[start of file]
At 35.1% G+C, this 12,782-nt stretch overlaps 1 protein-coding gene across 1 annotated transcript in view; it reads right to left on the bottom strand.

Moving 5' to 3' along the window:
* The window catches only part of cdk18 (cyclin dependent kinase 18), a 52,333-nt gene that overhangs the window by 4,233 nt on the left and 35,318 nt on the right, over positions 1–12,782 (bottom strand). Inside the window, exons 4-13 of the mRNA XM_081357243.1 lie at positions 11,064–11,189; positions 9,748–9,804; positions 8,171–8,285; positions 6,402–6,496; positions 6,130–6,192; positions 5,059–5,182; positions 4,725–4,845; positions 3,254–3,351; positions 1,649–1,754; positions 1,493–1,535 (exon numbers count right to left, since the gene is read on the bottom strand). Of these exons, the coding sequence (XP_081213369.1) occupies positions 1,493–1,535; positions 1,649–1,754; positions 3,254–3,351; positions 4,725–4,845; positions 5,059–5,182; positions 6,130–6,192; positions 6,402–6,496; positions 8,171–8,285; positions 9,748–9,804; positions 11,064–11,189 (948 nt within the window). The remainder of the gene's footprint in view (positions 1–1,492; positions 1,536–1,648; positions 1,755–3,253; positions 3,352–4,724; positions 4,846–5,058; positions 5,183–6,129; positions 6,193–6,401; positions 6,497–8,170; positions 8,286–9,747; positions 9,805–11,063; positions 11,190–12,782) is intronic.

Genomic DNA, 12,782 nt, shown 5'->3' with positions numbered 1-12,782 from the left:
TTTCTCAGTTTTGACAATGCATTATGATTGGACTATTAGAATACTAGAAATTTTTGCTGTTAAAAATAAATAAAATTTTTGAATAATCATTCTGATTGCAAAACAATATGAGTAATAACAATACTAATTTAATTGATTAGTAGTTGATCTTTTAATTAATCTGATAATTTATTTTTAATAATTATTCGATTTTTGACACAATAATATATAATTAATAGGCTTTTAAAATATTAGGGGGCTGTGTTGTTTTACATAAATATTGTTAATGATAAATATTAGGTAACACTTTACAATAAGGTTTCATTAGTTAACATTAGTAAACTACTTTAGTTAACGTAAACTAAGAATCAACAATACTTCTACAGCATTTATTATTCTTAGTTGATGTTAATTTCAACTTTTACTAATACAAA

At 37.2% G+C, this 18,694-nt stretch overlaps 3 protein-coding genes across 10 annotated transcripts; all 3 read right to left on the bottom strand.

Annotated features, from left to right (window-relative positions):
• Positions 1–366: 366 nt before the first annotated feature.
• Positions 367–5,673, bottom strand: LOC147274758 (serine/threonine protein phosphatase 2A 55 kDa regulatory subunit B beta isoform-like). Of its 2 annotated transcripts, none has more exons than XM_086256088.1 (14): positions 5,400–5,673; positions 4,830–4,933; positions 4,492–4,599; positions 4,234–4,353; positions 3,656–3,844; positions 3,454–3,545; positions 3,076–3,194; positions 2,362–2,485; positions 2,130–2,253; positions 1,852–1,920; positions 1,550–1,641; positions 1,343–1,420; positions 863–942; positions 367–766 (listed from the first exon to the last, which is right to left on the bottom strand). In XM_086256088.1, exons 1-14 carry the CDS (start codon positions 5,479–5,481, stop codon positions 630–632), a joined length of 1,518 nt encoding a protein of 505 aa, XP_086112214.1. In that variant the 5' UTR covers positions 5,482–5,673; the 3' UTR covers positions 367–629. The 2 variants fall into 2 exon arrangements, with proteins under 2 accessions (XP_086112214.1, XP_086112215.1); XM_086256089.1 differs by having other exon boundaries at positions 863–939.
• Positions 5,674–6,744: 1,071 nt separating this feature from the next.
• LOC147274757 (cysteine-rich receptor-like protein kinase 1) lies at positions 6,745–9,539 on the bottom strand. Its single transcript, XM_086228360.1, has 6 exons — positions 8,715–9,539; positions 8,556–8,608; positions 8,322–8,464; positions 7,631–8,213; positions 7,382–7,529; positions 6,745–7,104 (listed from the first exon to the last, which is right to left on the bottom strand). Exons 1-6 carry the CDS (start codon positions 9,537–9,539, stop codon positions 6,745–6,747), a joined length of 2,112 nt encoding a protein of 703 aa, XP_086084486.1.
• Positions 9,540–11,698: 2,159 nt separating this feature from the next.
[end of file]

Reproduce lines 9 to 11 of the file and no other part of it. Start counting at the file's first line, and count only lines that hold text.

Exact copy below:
• Positions 367–5,673, bottom strand: LOC147274758 (serine/threonine protein phosphatase 2A 55 kDa regulatory subunit B beta isoform-like). Of its 2 annotated transcripts, none has more exons than XM_086256088.1 (14): positions 5,400–5,673; positions 4,830–4,933; positions 4,492–4,599; positions 4,234–4,353; positions 3,656–3,844; positions 3,454–3,545; positions 3,076–3,194; positions 2,362–2,485; positions 2,130–2,253; positions 1,852–1,920; positions 1,550–1,641; positions 1,343–1,420; positions 863–942; positions 367–766 (listed from the first exon to the last, which is right to left on the bottom strand). In XM_086256088.1, exons 1-14 carry the CDS (start codon positions 5,479–5,481, stop codon positions 630–632), a joined length of 1,518 nt encoding a protein of 505 aa, XP_086112214.1. In that variant the 5' UTR covers positions 5,482–5,673; the 3' UTR covers positions 367–629. The 2 variants fall into 2 exon arrangements, with proteins under 2 accessions (XP_086112214.1, XP_086112215.1); XM_086256089.1 differs by having other exon boundaries at positions 863–939.
• Positions 5,674–6,744: 1,071 nt separating this feature from the next.
• LOC147274757 (cysteine-rich receptor-like protein kinase 1) lies at positions 6,745–9,539 on the bottom strand. Its single transcript, XM_086228360.1, has 6 exons — positions 8,715–9,539; positions 8,556–8,608; positions 8,322–8,464; positions 7,631–8,213; positions 7,382–7,529; positions 6,745–7,104 (listed from the first exon to the last, which is right to left on the bottom strand). Exons 1-6 carry the CDS (start codon positions 9,537–9,539, stop codon positions 6,745–6,747), a joined length of 2,112 nt encoding a protein of 703 aa, XP_086084486.1.